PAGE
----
Blogs About Reading
In this special series, children's literacy consultant Rachael Walker and many of the authors, parents, and educators she’s met and worked with talk about how books have changed their lives, how to bring books to life for young readers, and how to enrich kids’ lives with good books. You can also visit Rachael at her blog, Belle of the Book.
Graphic Novel Conversion
Welcome Colleen Dykema to Book Life! Colleen is an award-winning ESL teacher and reading specialist with Arlington Public Schools. Her teaching career began in 1972, and since 2000 she’s worked with English language learners at Swanson Middle School. A great believer that “reading is our personal reward — our private space to grow and explore,” Colleen had an “aha” moment this school year about reading graphic novels.
Guest Post by Colleen Dykema
Until I came across Gene Luen Yang, I was that old-fashioned “graphic novels? Not in my class!” teacher. I didn’t mind students reading them on their own once in a while, but I never thought of teaching them and did not think that graphic novels really “counted” as independent reading.
How then did I get hooked? Gene Yang actually came to our school as a guest speaker and I introduced his writing to my students to prepare for the event. In the process, I became a graphic novel devotee. I learned that American Born Chinese gave an insightful fresh perspective on the experience of Asians in America. Boxers provides a look at the Boxer Rebellion in China and Level Up addresses the issue of finding a balance between parental expectations and dreams of a young person. Generational issues and culture are a focus. For me this said, “Graphic novels can have substance …. wow! Amazing!” I had no choice but to rethink my long-held resistance.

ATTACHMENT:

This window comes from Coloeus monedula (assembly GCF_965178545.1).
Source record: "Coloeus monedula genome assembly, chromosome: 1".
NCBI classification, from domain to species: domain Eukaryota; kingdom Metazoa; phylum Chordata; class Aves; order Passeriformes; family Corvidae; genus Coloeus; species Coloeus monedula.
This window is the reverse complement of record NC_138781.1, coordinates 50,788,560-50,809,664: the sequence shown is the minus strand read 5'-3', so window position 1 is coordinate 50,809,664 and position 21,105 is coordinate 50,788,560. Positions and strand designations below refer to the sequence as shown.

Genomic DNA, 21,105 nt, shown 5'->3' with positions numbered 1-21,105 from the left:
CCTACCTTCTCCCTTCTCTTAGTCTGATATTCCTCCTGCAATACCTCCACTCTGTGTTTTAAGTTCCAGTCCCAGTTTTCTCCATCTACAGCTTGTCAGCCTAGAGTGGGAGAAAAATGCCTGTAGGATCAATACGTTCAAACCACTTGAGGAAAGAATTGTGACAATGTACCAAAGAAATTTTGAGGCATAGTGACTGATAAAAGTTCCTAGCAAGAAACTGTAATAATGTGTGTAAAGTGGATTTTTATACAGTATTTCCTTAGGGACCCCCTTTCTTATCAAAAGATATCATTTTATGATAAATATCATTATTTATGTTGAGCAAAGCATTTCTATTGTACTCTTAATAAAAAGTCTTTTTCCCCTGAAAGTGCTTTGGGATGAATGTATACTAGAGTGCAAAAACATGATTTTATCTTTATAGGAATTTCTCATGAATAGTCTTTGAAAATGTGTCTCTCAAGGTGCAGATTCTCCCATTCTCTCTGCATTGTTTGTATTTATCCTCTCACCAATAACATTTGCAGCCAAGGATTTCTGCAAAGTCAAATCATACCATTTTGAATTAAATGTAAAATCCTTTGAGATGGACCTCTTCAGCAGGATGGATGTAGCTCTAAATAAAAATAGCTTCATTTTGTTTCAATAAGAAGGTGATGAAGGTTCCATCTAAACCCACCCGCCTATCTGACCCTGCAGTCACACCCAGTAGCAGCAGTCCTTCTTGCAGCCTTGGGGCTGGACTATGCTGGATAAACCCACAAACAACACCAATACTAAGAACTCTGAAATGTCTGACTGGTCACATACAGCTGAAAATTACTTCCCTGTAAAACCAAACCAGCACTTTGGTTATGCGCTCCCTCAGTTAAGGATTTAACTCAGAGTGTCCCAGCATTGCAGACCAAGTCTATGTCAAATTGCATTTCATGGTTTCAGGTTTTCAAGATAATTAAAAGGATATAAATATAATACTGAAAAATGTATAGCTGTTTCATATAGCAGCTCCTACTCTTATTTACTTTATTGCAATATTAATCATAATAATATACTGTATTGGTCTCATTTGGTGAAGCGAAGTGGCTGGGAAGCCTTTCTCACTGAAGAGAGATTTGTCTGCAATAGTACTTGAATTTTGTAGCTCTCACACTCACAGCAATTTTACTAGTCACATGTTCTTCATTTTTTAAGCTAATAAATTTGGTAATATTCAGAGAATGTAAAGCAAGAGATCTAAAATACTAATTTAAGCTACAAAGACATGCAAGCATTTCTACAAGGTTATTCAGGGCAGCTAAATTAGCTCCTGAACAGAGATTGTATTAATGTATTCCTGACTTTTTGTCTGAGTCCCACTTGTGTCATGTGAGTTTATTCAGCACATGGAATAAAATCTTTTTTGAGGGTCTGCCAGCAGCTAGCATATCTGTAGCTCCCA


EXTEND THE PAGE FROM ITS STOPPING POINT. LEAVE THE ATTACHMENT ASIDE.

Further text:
I teach middle school students, grades 6-8, WIDA levels 2-4. I started giving all my students warm up reading time with graphic novels a couple times a week. They loved it. You could hear a pin drop in my class—they were totally absorbed and “in the zone.” I soon learned that there were many graphic novels that my students connected with. Here is a list, in random order, of the top ten graphic novels according to my students:
- March trilogy by John Lewis and Andrew Aydin
- Bird and Squirrel series by James Burk
- El Deafo by Cece Bell
- Drama by Raina Telgemeier
- Ghost by Raina Telgemeier
- Amulet series by Kazu Kibuishi
- Level Up by Gene Luen Yang
- Shadow Hero by Gene Luen Yang
- Avatar series by Gene Luen Yang (and others)
- City of Ember series adapted by Dallas Middaugh
I notice a pattern here. Just as in reading their more traditional counterparts, students enjoy getting to know characters in a series and following a plot line beyond the first book. Graphic novels simply allow students to do this with a visual component included. They allow students to move through a series at a more rapid pace. This then encourages additional reading, leaving the student with confidence, a sense of accomplishment and on their way to becoming fully engaged readers.